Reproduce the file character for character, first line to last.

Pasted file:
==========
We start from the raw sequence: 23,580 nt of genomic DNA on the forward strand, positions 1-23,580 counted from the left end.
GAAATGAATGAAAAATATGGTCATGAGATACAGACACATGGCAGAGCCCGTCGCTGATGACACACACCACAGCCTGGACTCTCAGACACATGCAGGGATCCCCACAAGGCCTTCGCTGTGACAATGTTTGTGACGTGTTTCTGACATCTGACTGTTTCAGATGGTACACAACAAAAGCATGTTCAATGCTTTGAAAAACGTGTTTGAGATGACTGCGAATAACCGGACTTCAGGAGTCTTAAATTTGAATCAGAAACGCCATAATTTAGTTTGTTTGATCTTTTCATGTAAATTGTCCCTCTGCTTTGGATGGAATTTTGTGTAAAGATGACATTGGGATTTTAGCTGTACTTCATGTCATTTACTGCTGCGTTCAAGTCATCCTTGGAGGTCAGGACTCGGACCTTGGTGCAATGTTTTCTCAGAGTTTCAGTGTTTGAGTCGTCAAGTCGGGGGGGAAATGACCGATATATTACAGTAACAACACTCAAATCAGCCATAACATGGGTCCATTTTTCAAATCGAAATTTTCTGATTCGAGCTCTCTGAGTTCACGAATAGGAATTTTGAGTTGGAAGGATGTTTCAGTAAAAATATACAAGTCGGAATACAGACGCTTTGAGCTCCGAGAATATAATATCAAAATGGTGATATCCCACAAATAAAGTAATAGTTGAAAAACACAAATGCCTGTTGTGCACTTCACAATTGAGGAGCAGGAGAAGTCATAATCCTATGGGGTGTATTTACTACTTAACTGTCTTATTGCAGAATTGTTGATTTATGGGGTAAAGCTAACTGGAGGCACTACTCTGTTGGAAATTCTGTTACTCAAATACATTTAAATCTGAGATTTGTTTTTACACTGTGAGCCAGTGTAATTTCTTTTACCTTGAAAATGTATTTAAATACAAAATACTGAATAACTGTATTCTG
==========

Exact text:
We start from the raw sequence: 23,580 nt of genomic DNA on the forward strand, positions 1-23,580 counted from the left end.
GAAATGAATGAAAAATATGGTCATGAGATACAGACACATGGCAGAGCCCGTCGCTGATGACACACACCACAGCCTGGACTCTCAGACACATGCAGGGATCCCCACAAGGCCTTCGCTGTGACAATGTTTGTGACGTGTTTCTGACATCTGACTGTTTCAGATGGTACACAACAAAAGCATGTTCAATGCTTTGAAAAACGTGTTTGAGATGACTGCGAATAACCGGACTTCAGGAGTCTTAAATTTGAATCAGAAACGCCATAATTTAGTTTGTTTGATCTTTTCATGTAAATTGTCCCTCTGCTTTGGATGGAATTTTGTGTAAAGATGACATTGGGATTTTAGCTGTACTTCATGTCATTTACTGCTGCGTTCAAGTCATCCTTGGAGGTCAGGACTCGGACCTTGGTGCAATGTTTTCTCAGAGTTTCAGTGTTTGAGTCGTCAAGTCGGGGGGGAAATGACCGATATATTACAGTAACAACACTCAAATCAGCCATAACATGGGTCCATTTTTCAAATCGAAATTTTCTGATTCGAGCTCTCTGAGTTCACGAATAGGAATTTTGAGTTGGAAGGATGTTTCAGTAAAAATATACAAGTCGGAATACAGACGCTTTGAGCTCCGAGAATATAATATCAAAATGGTGATATCCCACAAATAAAGTAATAGTTGAAAAACACAAATGCCTGTTGTGCACTTCACAATTGAGGAGCAGGAGAAGTCATAATCCTATGGGGTGTATTTACTACTTAACTGTCTTATTGCAGAATTGTTGATTTATGGGGTAAAGCTAACTGGAGGCACTACTCTGTTGGAAATTCTGTTACTCAAATACATTTAAATCTGAGATTTGTTTTTACACTGTGAGCCAGTGTAATTTCTTTTACCTTGAAAATGTATTTAAATACAAAATACTGAATAACTGTATTCTG